New York-based photographer Joy Mckinney is after a shared experience in The Guardian, a series of photographs in which she has touched 74 strangers on the street, creating images that break the barriers of personal space. The project is an experiment of sorts, Mckinney acknowledges along the way her own perceptions about strangers, space, and time were false—rather people were accepting and willing to share in the connection.
Monthly Archives: June 2013
Minimalism is a very subjective concept in the art world. The Webster dictionary defines it as follows: A style or technique that is characterized by extreme spareness and simplicity. Some love it, others hate it, but no one seems to be indifferent. Many artists thrive in the openness of the concept, others have a problem with the lack of definition and direction. Many of us are drawn to ‘less is more’ with simple lines, geometric patterns, strong shadows, contrasting colors, lone subjects, etc. For others, deciding what to leave out of the frame to make a stronger image is a difficult exercise. Here are a few tips and examples to get you started in your quest for minimalist imagery.
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In the second part of our Shoot Like A Pro series on how to photograph any subject you want we take a closer look at the best camera settings for portrait photography. Our guide takes you through blurring backgrounds, setting up your camera for moving subjects, indoors vs outdoor portraits, and more.
Alexia Sinclair is an award winning Australian Fine Art photographer and digital artist. Her distinct style is easily recognisable and highly original. Using a visual narrative to seduce her audience with each photographic feast, Sinclair’s art is dark and seductive, baroque and symbolic. Her multilayered photographs subtly present contemporary notions of fashion and beauty through innovative digital media, whilst restoring antique notions of classicism, elegance and luxury.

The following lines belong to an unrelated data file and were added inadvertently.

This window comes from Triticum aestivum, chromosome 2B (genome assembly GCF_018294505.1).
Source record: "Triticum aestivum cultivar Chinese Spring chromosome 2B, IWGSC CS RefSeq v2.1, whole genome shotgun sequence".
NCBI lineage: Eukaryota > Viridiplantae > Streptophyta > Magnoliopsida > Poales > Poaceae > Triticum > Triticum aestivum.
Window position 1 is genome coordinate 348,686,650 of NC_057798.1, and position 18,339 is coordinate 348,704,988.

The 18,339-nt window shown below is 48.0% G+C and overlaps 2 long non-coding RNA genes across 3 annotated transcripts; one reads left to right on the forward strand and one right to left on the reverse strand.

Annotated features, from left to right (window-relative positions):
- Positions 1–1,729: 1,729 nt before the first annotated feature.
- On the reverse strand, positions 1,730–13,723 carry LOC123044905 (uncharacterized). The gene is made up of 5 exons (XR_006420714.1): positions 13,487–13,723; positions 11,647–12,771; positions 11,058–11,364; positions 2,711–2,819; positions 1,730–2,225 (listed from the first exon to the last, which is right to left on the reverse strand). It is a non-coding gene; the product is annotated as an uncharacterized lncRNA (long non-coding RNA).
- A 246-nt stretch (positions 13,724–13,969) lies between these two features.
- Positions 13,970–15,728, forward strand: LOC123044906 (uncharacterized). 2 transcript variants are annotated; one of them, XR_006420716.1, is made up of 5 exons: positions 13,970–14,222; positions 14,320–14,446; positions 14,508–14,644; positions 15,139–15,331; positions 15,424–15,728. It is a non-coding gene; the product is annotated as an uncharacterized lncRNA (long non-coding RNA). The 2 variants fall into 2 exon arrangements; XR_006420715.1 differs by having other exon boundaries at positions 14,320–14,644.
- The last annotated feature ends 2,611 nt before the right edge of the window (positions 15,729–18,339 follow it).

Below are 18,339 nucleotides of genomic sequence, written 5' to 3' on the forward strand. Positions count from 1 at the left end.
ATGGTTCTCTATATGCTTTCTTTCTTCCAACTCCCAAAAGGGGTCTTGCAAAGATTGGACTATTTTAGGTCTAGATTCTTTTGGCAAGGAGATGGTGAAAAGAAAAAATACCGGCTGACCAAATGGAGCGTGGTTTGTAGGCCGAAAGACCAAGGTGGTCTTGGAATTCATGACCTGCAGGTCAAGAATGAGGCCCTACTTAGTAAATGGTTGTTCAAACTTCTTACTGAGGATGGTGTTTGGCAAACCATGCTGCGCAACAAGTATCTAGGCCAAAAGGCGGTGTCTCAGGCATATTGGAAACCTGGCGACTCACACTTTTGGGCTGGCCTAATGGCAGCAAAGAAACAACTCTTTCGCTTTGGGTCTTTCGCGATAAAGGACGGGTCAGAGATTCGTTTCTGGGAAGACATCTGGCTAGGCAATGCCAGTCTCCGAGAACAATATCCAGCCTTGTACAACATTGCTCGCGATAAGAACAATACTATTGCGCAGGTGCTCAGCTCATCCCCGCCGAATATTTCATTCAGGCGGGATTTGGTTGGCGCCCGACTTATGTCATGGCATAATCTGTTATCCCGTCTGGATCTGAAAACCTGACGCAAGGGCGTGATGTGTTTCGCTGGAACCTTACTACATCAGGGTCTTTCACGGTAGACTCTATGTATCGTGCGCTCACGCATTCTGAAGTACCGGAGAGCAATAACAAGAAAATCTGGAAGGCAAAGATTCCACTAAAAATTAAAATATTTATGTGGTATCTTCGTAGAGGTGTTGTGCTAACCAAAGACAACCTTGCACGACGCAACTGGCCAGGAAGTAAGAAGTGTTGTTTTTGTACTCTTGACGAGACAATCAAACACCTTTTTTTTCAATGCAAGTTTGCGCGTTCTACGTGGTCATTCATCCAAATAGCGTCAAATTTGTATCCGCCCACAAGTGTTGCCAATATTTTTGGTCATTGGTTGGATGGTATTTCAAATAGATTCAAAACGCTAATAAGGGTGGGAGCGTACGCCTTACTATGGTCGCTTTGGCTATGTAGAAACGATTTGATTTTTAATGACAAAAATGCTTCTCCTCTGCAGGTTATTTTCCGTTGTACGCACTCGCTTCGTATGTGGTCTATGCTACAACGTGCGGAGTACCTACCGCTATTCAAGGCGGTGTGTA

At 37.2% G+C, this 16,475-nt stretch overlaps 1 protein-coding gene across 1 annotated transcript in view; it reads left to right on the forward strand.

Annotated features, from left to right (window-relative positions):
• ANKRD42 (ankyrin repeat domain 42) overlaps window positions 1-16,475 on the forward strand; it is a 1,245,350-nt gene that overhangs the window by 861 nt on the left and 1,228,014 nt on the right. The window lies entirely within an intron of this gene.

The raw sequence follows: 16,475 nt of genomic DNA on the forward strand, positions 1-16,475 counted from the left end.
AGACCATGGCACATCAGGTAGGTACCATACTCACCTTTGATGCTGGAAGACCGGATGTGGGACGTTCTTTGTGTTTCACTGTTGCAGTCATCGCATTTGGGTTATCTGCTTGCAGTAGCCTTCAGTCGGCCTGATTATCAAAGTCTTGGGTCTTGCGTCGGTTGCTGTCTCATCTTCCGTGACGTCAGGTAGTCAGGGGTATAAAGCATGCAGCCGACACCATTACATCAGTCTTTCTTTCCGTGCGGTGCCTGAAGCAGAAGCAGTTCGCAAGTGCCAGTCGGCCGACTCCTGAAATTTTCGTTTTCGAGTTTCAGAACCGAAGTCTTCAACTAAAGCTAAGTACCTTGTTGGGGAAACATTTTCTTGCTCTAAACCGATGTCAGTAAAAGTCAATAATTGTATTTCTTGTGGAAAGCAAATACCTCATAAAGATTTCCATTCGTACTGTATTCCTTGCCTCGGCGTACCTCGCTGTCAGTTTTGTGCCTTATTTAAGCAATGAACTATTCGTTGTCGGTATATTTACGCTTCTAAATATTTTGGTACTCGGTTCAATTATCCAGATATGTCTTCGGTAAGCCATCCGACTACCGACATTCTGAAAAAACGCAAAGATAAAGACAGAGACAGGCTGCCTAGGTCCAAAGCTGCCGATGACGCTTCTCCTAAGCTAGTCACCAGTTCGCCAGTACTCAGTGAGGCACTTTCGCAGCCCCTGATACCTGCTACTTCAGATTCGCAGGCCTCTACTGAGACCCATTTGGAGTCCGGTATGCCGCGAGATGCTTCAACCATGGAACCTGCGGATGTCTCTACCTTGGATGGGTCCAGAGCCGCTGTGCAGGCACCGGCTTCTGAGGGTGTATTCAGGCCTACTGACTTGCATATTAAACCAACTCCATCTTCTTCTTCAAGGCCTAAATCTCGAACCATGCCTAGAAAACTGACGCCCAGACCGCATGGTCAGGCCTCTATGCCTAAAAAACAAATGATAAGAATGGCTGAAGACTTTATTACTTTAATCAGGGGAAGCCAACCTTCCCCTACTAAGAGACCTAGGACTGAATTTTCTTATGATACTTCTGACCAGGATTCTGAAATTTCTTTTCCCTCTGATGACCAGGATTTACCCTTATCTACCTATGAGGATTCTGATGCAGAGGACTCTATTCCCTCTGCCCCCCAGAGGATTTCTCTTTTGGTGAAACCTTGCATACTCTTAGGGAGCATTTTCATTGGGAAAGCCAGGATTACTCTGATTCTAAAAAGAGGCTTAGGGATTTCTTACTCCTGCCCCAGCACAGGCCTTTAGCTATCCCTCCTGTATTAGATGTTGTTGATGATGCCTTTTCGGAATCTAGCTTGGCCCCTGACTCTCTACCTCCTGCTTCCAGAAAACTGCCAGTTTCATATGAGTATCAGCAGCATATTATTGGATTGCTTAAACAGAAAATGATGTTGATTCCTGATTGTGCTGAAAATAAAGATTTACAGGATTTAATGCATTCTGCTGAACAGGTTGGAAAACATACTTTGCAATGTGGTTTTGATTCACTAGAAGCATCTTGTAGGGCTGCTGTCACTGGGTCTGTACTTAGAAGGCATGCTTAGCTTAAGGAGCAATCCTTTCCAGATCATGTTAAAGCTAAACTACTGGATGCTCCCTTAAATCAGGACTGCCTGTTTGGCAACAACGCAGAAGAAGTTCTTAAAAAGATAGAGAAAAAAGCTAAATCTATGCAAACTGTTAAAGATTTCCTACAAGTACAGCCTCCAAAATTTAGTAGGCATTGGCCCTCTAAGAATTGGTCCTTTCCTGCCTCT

Sinclair is an artist who skilfully walks the tightrope that divides the worlds of Fine Art and Commercial Art. Whilst her evocative Fine Art imagery adorns the walls of museums and is held in important art collections, she often translates these skills and signature style into highly polished campaigns in the commercial arena for clients such as Harpers Bazaar and Canon Australia.
Previously published articles in the Posing Guide series contained hand illustrated posing samples as a guide or reference during your photo shoots. Based upon feedback and questions I received about these guides, I wanted to describe the process in a little more detail and show some real photos created while using these posing techniques.
I’d like to begin by stating once again – the main purpose of using posing samples is only to get your model into some starting point. That’s it. You don’t need to (and quite often you wouldn’t be able to) precisely recreate even the simplified illustrated pose.
This will be a three part series looking at standing, sitting and laying down poses for female models. For the the first article I chose seven sample standing poses and by slightly adjusting each pose I got 21 different photos. Now, let’s take a look at this process.
Nice slideshow composition of people on the street. Great examples of photo editing and using digital filters.